We are now officially past the half way mark of term 1! The children are now quite bonded into their friendships with one another and hopefully feeling secure enough in those friendships to make attempts in increasing their friendship circle! As you know, for a few weeks now we have been enjoying learning about “things that go”. Together we made a list of all “things that go” and the children were asked to think about things that go in the air, on land and in the water. (Some of us are particularly impressed with Christian’s suggestion of a “time machine” - we’re still not sure if it moves on land, through the air, on water or all three!)
We have explored some of the things that go on our list with stories and pictures. Some children created their own representations of things that go, and many of our little ones excel best in showing us their driving and passenger skills through actions and words and taking on different roles - otherwise known as imaginative play
This week the children were provided with letter stamps as a provocation to write their names. We will continue to promote these attempts with name cards for the children to use at their leisure.
On Friday, our long awaited visitors were here! Kim the “pet educator” and Doodles the Schnoodle joined us for a session on safety around dogs. We learned many things! We know now that we should not touch any dog who is :
Sick or hurt
On a lead
In a car
Behind a fence
A dog with puppies.
Kim showed us the difference between a happy dog and an angry or scared dog. She helped us to practice what we should do if we come across an angry dog - stand very still, keep your hands down, stay as quiet as a mouse and look at the ground.
We were shown the right way to approach a dog who is with their owner, if we want to give them a pat and say hello! Doodles helped us all to practice this. There are a few steps to this. Firstly you must ask the owner if it is ok to pat the dog, then you let the dog sniff your hand, you always pat a dog on the back - not the head or the tail. It was great to see this in practice, it might be a nice idea to chat with your child about their new knowledge if you are out and about, and come across a dog!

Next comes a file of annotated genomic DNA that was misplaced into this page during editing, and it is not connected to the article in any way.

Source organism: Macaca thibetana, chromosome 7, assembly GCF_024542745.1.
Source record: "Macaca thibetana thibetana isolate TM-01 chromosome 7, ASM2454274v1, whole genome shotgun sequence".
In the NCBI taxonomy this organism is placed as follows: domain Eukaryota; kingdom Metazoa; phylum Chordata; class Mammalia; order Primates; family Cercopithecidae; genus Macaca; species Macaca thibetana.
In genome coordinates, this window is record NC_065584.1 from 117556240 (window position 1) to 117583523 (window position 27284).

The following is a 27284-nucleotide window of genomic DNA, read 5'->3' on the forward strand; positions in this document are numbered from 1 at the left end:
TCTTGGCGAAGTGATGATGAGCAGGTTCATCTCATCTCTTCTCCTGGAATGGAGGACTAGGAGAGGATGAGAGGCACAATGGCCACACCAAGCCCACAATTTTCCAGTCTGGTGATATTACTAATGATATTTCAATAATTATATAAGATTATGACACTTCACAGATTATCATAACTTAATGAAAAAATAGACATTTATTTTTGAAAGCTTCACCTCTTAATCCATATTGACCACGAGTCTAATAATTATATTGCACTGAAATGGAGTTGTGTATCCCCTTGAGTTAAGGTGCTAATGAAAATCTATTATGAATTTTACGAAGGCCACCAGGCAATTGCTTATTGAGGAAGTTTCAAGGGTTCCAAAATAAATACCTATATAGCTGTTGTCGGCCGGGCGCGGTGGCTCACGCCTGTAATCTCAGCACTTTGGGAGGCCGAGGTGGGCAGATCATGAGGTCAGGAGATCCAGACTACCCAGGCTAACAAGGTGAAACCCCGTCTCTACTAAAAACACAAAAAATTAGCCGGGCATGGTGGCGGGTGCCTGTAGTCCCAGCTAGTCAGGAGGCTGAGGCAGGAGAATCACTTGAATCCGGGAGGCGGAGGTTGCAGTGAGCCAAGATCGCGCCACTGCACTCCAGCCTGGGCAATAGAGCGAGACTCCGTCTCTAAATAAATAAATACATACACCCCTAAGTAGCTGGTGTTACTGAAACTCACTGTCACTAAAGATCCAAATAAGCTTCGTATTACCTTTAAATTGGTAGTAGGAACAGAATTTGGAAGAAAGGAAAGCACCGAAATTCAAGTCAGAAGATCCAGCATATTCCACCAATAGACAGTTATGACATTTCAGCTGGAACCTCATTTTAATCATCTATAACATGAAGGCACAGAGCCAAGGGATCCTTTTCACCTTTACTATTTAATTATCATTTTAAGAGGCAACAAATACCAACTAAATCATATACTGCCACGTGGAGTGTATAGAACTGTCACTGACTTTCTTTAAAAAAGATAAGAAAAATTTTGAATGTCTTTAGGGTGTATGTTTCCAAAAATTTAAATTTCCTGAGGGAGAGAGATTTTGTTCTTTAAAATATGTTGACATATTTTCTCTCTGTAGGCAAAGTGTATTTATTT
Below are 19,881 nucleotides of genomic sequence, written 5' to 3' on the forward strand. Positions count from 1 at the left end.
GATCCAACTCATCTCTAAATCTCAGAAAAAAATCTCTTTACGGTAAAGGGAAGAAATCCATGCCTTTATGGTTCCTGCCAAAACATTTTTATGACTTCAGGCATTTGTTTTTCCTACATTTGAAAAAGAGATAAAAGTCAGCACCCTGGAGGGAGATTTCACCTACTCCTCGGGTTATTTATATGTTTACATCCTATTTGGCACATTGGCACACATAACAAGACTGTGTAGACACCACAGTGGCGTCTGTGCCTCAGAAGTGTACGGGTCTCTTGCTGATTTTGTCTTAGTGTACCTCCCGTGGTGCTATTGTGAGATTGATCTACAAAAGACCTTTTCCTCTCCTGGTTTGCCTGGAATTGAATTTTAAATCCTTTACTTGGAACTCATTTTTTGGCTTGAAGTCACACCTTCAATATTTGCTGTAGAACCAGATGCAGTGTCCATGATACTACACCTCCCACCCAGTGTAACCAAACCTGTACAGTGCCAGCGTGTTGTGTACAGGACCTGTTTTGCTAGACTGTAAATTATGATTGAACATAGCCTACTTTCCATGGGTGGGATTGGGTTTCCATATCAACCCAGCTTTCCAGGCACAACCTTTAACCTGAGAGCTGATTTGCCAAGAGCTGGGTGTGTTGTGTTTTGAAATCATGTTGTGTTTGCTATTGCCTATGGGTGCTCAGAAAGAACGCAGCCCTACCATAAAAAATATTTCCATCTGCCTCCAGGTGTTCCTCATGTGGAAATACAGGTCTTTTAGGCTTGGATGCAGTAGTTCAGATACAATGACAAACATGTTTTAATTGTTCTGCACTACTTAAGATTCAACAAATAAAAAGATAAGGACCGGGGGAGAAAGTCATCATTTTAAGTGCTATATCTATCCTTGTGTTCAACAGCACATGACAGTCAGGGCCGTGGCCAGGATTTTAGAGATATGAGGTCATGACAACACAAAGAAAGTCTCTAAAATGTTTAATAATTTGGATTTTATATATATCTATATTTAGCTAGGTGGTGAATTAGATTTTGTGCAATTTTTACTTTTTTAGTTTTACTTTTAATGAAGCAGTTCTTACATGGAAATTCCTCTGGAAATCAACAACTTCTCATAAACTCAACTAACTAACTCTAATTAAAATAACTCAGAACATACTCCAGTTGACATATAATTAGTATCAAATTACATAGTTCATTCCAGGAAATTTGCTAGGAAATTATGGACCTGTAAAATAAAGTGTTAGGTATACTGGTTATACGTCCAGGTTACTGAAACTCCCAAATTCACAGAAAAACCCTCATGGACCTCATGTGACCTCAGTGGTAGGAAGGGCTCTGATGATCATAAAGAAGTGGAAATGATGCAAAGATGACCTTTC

During mat time we have begun discussing kinder room rules. We started with walking feet. The children took it in turns to demonstrate walking feet to the others in the room. In addition to this, we discussed why we use walking feet rather than running feet or jumping feet inside. The children said we could fall over or run into another child and I would add that slowing down in the kinder room makes for a happier environment. Next we discussed how we interact with our friends, with the discussion centring on gentle hands. The children demonstrated gentle hands by lightly patting one of their hands with the other hand. Gentle hands discussion was also coupled with using stop hands and saying “Stop it, I don’t like it”. The process we learn these interactions is first saying, “Stop it, I don’t like it” using stop hands and then progressing to conversations about listening to the response you get from the other person and problem solving that. This takes time and is helped along by turn taking which involves listening and waiting. The most recent room rule we have discussed is the voice we use inside versus the voice we use outside. We called one voice an inside voice and the other an outside voice. The children demonstrated a quieter voice and we talked about how yelling is reserved for outside play. These rules will be practised each session for the term to assist the children in remembering. The children also learn to remind each other when someone forgets a rule.